SK Telecom in Korea has announced the world’s first LTE Advanced network has been switched on in Seoul, which is capable of speeds up to 150Mbps, and users could download an 800MB file in an astonishing 43 seconds. As 4G LTE only went live there in mid 2011, this is a huge leap forward in a very short amount of time.
But what’s the use in having an LTE Advanced mobile network, without a phone that supports the higher data speeds? None, hence why Samsung has announced a new version of the Galaxy S4 to accompany SK Telecom’s new super fast LTE-A service.
While the phone may look like the Galaxy S4 we all know and love, there is one key difference between it and the one you can buy today (aside from the LTE-A connectivity, of course), as it’s powered by Qualcomm’s Snapdragon 800 processor, and has a clock speed of 2.3GHz. It’s not the first phone to be announced using this chip, as Sony beat it by a day with the Xperia Z Ultra, but it is the first to fully exploit the chip’s maximum possible speed.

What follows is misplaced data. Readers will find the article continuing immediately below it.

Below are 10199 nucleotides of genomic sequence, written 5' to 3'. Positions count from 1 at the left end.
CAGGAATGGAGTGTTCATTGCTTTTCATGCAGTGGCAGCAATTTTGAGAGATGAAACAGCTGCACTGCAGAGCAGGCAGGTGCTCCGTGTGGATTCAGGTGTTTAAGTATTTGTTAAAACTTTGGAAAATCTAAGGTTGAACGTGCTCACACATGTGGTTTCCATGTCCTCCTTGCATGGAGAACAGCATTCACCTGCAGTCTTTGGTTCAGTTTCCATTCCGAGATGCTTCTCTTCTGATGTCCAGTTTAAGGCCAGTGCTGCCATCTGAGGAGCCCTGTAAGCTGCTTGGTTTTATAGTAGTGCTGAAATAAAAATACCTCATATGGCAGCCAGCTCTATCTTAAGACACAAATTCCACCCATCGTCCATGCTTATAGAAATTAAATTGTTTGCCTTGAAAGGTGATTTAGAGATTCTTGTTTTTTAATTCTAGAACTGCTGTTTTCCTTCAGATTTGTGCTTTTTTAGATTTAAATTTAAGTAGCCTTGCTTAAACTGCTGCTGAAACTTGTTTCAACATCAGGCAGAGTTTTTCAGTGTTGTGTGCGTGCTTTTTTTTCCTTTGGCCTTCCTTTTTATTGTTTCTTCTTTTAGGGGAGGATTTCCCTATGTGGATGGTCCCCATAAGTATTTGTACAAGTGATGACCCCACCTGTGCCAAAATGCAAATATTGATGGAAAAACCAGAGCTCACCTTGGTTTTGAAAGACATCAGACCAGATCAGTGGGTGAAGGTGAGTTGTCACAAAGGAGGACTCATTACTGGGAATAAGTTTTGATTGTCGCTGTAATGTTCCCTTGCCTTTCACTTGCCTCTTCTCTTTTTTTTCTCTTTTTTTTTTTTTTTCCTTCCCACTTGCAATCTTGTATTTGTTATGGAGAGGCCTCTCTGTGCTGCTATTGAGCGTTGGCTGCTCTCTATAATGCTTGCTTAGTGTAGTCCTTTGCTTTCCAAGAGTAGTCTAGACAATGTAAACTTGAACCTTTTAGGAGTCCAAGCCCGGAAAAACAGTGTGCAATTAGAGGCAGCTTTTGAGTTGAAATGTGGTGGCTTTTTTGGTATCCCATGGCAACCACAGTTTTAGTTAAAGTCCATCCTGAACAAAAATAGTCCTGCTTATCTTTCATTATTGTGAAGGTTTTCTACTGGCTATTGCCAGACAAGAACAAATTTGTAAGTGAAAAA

The LTE-A Galaxy S4 will be sold in Arctic Blue and Aurora Red color schemes, and still packs a 5-inch 1080p screen, a 13-megapixel camera, 2GB of RAM, Android 4.2 with TouchWiz, and 32GB of internal storage memory. Like other smartphones released in Asia, it also has a T-DMB tuner, and soon SK Telecom will start streaming 1080p video for its LTE-A customers.
As Korea is the first country to switch on an LTE Advanced connection, Samsung is unlikely to release its latest S4 variant anywhere else just yet, but we wonder if a model with the Snapdragon 800 chip may find its way into international stores in the future. In Korea, the phone and the LTE-A service appear to be available from today, and the Galaxy S4 is the first of seven LTE-A smartphones SK Telecom has planned for the second half of the year.